Conference Coverage

Fresh RBCs offer no benefit over older cells in pediatric ICU



SAN ANTONIO – Fresh red cells were no better than conventional stored red cells when transfused into critically ill children, and there was some evidence in the ABC PICU trial suggesting that fresh red cells could be associated with a higher incidence of posttransfusion organ dysfunction.

Dr. Philip Spinella of Washington University, St. Louis

Dr. Philip Spinella

Among 1,461 children randomly assigned to receive RBC transfusions with either fresh cells (stored for 7 days or less) or standard-issue cells (stored anywhere from 2-42 days), there were no differences in the primary endpoint of new or progressive multiple organ dysfunction syndrome (NPMODS), reported Philip Spinella, MD from Washington University, St. Louis.

“Our results do not support current blood management policies that recommend providing fresh red cell units to certain populations of children,” he said at the annual meeting of AABB, the group formerly known as the American Association of Blood Banks.

The study findings support those of a systematic review (Transfus Med Rev. 2018;32:77-88), whose authors found that “transfusion of fresher RBCs is not associated with decreased risk of death but is associated with higher rates of transfusion reactions and possibly infection.” The authors of the review concluded that “the current evidence does not support a change from current usual transfusion practice.”

Is fresh really better?

The launch of the ABC PICU trial was motivated by laboratory and observational evidence suggesting that older RBCs may be less safe or efficacious than fresh RBCs, especially in vulnerable populations such as critically ill children.

Although physician and institutional practice has been to transfuse fresh RBCs to some pediatric patients, the standard practice among blood banks has been to deliver the oldest stored units first, in an effort to prevent product wastage.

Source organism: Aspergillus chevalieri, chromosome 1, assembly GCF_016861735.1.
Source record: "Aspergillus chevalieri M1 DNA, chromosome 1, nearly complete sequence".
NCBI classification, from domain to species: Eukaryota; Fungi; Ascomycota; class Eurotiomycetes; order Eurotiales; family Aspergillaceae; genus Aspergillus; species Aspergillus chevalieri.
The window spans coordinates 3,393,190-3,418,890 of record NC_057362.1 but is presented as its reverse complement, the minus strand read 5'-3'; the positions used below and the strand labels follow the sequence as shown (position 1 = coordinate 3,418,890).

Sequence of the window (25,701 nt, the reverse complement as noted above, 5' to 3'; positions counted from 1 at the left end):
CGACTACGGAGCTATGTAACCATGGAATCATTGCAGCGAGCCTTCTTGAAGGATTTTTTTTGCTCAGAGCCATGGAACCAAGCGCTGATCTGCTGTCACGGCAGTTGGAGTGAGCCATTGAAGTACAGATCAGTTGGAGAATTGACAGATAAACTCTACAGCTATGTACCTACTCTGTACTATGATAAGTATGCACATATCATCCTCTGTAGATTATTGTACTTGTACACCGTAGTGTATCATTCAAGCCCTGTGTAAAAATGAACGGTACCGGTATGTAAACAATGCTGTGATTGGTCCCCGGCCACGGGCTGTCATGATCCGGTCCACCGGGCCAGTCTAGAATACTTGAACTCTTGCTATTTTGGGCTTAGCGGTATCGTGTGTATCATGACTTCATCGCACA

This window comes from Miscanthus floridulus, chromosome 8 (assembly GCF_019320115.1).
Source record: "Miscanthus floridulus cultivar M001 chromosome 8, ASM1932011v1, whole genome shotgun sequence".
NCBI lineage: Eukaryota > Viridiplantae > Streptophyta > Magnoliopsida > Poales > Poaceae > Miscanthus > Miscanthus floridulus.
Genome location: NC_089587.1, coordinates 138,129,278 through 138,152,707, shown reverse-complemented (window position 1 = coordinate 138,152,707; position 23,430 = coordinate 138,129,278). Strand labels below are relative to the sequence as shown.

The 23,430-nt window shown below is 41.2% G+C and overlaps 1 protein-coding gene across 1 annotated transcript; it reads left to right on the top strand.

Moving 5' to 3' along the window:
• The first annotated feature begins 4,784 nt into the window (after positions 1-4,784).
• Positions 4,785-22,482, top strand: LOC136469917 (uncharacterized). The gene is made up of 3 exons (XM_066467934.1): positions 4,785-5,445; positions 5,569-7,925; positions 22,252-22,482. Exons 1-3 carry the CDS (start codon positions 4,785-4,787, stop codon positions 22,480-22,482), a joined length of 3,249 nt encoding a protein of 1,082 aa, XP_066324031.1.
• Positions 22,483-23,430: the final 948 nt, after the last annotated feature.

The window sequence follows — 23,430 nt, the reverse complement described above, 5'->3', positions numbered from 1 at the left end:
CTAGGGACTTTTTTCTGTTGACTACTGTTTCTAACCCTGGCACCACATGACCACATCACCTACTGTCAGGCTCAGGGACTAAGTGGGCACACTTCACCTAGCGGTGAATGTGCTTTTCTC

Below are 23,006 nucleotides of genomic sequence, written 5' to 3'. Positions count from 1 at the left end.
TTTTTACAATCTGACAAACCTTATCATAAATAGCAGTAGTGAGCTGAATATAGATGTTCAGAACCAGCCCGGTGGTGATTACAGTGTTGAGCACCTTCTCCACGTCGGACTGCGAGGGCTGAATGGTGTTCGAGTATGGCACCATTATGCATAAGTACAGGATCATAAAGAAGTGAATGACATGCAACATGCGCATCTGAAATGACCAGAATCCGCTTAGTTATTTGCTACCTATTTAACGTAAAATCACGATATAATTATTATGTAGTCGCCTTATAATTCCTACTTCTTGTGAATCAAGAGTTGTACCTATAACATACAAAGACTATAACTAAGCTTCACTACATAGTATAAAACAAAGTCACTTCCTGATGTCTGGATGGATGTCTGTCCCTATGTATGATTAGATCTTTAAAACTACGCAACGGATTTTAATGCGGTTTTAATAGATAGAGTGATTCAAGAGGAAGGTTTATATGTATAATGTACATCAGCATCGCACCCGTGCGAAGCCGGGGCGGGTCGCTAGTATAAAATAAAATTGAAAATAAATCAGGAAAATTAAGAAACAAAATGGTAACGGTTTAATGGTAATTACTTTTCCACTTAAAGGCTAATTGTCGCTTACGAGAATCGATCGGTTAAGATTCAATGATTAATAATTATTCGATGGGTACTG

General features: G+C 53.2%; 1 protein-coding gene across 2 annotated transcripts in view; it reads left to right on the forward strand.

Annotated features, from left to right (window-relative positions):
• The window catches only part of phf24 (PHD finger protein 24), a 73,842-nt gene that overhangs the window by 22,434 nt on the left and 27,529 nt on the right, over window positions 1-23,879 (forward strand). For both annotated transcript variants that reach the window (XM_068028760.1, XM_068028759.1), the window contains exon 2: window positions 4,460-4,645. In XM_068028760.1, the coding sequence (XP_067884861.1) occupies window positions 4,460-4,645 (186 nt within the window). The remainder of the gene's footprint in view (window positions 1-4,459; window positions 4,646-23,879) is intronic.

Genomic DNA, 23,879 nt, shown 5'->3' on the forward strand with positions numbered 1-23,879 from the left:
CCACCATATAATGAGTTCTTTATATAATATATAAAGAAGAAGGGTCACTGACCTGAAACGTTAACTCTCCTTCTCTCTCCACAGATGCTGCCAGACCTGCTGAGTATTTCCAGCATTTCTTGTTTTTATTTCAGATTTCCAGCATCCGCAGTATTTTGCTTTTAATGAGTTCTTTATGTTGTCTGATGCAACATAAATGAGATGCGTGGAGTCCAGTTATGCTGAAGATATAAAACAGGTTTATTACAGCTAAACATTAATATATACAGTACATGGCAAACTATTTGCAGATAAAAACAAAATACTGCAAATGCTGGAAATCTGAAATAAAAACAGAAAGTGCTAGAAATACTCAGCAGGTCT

Dr. Spinella and colleagues across 50 centers in the United States, Canada, France, Italy, and Israel enrolled patients who were admitted to a pediatric ICU who received their first RBC transfusion within 7 days of admission and had an expected length of stay after transfusion of more than 24 hours.

The median patient age was 1.8 years for those who received fresh cells, and 1.9 years for those who received usual care.

There were 1,630 transfusions of fresh RBCs stored for a median of 5 days and 1,533 transfusions of standard RBCs stored for a median of 18 days. The median volume of red cell units transfused was 17.5 mL/kg in the fresh group and 16.6 mL/kg in the standard group.

The incidence of NPMODS was 20.2% for fresh-RBC recipients and 18.2% for standard-product recipients. The absolute difference of 2.0% was not statistically significant.

There were also no significant differences in the timing of NPMODS occurrence between the groups, and no significant differences by patient age (28 days or younger, 29-365 days old, or older than 1 year).

Similarly, there were no differences in NPMODS incidence between the groups by country, although in Canada there was a trend toward a higher incidence of organ dysfunction in the group that received fresh RBCs, Dr. Spinella noted.

Additionally, there were no significant differences between the groups by admission to the ICU by medical, surgical, cardiac, or trauma services; no differences by quartile of red cell volume transfused; and no differences in mortality rates either in the ICU or the main hospital, or at 28 or 90 days after discharge.


Next Article: